Three paraplegics walk again one day after receiving an electronic implant


by Esteban Tejedor

Posted on February 11, 2022

Three paraplegics walk again one day after receiving an electronic implant

Neuroscientists in Switzerland create a technology that enables people with spinal cord injuries to regain movement in a day.

Three people who had been left paraplegic after motorcycle accidents have managed to get back on their feet. It has been thanks to a surgical intervention to implant 16 electrodes directly on his spinal cord. All three participants had lost all ability to move in their lower limbs and trunk due to complete spinal severing.

"One day after I started practicing I saw that my legs were moving again; it was a very intense emotion", explains Michel Rocatti, one of the three patients.

The neuroscientist Grégoire Courtine, from the Federal Polytechnic School of Lausanne (Switzerland), and the neurosurgeon Jocelyne Bloch, from the university hospital in the same city, lead the scientific team responsible for this achievement. In a four-hour operation, electrodes have been implanted that emit synchronized electrical pulses that mimic the signals that circulate along the spinal cord, and this links the brain with the lower limbs. In turn, the electrodes are connected to a computer with an artificial intelligence system that reproduces the impulses necessary to walk, ride a special bicycle or row a canoe (in the case of a patient without mobility in the lower chest). These are three of the activities that the participants in this study have managed to carry out, the details of which are published in Nature Medicine.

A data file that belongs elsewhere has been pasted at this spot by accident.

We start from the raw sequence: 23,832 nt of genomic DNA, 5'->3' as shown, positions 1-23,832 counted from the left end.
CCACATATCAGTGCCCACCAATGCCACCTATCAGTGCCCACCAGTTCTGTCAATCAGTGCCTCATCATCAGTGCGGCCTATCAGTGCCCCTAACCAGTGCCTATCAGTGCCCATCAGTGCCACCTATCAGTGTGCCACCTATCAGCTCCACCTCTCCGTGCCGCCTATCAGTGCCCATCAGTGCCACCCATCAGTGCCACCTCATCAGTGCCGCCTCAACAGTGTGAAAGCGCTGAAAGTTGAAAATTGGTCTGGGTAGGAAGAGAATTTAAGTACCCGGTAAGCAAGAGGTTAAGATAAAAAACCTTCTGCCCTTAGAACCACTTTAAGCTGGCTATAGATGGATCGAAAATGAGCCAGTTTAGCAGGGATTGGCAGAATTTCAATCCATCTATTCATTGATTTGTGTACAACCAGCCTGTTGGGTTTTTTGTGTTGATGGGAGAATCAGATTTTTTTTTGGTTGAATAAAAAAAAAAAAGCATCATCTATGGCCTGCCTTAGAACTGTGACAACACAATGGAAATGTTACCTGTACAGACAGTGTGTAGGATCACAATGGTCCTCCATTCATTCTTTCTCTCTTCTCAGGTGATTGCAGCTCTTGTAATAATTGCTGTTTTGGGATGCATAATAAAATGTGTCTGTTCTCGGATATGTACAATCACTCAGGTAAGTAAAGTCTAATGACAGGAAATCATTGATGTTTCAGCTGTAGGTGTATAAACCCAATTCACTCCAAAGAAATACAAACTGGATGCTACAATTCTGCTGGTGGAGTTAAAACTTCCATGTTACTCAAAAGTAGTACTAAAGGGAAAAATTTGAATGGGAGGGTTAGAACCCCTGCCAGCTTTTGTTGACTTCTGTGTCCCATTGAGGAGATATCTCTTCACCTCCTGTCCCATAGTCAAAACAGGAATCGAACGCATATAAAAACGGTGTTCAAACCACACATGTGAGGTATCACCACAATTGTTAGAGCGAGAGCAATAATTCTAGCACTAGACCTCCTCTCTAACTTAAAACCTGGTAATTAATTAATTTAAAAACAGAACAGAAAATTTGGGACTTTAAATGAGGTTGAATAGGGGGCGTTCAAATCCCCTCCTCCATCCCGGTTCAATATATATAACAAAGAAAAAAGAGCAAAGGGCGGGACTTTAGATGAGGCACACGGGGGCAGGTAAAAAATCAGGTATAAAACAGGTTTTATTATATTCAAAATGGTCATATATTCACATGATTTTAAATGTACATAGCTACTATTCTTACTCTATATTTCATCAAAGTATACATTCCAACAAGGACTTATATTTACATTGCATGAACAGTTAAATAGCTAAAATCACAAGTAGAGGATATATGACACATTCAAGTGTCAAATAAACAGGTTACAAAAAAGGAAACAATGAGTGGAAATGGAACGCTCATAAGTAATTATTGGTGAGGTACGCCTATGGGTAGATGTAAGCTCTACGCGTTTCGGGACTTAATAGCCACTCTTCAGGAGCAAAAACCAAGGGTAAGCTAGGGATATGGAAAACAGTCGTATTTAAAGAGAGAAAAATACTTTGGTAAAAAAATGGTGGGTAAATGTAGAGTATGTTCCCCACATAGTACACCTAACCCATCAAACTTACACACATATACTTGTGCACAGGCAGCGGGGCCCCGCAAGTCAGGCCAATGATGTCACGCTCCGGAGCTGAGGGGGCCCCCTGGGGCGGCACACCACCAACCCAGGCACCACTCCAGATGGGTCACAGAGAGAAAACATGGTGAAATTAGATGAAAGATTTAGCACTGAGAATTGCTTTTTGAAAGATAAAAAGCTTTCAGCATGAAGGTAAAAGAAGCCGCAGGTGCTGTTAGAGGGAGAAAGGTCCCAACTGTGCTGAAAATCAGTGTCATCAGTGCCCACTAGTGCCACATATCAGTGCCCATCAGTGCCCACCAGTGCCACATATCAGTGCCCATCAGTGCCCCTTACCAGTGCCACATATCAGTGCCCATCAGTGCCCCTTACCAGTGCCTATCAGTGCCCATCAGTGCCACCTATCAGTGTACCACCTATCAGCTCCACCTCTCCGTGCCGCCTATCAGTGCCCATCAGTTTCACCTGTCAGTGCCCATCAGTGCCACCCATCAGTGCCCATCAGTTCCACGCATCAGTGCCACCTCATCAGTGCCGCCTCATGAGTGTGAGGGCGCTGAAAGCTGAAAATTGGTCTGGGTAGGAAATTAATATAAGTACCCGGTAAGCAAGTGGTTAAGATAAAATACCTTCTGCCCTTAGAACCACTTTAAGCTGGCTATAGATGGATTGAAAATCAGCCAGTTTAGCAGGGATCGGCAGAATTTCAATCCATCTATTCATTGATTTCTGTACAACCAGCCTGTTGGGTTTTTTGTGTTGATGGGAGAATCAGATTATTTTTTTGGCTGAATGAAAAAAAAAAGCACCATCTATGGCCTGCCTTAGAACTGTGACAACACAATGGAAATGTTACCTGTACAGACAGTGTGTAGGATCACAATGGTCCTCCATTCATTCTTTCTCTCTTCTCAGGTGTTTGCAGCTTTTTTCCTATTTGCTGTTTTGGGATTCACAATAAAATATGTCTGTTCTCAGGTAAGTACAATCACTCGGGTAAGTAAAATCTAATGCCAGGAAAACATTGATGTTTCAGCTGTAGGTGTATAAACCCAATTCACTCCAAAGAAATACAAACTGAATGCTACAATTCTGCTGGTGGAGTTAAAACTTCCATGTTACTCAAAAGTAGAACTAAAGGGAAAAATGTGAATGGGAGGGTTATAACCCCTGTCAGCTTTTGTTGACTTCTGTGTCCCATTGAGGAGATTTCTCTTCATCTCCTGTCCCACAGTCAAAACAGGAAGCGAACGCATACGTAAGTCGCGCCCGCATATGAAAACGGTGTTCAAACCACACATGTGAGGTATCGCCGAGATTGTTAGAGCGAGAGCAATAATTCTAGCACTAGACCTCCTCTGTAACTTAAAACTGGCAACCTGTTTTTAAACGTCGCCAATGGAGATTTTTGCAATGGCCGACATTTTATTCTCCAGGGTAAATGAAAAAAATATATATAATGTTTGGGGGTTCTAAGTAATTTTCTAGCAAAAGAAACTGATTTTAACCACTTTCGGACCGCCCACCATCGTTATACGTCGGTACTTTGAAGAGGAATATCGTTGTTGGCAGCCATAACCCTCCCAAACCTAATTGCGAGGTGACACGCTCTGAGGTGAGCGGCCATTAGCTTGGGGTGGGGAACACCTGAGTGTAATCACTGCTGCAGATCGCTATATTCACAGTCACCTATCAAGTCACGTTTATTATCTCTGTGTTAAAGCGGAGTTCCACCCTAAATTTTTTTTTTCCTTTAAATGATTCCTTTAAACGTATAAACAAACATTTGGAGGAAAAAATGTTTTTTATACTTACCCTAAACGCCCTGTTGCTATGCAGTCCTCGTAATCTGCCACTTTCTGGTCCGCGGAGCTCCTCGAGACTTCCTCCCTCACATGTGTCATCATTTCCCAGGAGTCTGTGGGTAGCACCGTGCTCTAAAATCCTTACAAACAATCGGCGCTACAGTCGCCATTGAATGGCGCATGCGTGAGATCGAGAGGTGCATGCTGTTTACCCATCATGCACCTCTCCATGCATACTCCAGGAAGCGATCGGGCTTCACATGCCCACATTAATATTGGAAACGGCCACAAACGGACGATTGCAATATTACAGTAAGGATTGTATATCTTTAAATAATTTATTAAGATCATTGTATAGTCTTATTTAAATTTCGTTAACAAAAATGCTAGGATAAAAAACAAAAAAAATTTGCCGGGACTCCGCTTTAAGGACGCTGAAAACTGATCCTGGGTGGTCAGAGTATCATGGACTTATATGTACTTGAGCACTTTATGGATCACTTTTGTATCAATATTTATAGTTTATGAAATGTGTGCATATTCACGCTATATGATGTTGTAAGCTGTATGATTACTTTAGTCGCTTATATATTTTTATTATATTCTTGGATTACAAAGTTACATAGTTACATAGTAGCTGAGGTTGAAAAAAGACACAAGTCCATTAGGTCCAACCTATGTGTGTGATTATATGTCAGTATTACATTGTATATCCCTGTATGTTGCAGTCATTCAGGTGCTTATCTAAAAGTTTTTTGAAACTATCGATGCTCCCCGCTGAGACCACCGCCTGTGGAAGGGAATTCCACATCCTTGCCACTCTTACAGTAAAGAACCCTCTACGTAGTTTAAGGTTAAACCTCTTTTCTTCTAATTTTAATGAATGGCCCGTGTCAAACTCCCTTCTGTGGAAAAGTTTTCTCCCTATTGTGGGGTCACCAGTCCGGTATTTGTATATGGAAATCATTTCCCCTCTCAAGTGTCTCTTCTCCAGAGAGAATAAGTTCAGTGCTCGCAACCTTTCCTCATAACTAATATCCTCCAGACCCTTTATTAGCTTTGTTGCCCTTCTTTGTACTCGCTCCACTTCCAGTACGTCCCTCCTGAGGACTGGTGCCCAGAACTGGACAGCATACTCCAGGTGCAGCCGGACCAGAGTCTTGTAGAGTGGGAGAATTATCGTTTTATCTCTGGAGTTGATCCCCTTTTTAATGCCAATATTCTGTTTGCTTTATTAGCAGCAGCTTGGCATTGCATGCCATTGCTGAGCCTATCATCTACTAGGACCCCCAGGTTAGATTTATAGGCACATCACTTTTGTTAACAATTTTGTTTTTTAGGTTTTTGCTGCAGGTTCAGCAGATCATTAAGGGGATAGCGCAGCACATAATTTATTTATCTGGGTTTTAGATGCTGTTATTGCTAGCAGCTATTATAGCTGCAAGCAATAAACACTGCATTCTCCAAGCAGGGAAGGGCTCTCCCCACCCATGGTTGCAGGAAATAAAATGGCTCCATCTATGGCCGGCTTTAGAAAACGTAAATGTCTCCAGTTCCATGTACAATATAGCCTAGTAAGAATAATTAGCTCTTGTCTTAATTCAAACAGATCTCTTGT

The electrodes stimulate not only the nerves that move the legs, but also the muscles of the abdomen and lower back. The participants were able to return to their feet immediately after the operation and took their first steps, initially suspended in a harness. Fine-tuning the movements took time to train, but finally, after about four or five months, Rocatti, for example, was able to walk down the street and go out for a drink at a bar, walking with a walker from which he can control the intensity and rate of electrical impulses. "When I use the device I feel better, I feel stronger and the pain associated with the wheelchair disappears", explained the patient.


Injuries that are no longer irreversible

The advance is added to those achieved by two US teams that use continuous electrical stimulation systems and that have also allowed some patients to walk after being paraplegic due to accidents. The most important idea behind this work is that some spinal cord injuries should no longer be considered irreversible.

The Swiss team has already treated nine people in what is currently only an experimental intervention for a very small number of injured people. But Courtine explains that her team hopes to start the first clinical trials with more patients in 2023, in part through Onward Medical, the company that she has created together with Bloch for the future commercialization of this technology. The trials will still take a few years of work. It is difficult because each spinal cord injury is very specific, practically unique, so it is necessary to develop a specific treatment for each one, as placing an electrode one or two millimeters higher or lower has enormous results. "We're going as fast as we can", says the neuroscientist.


Source: El País

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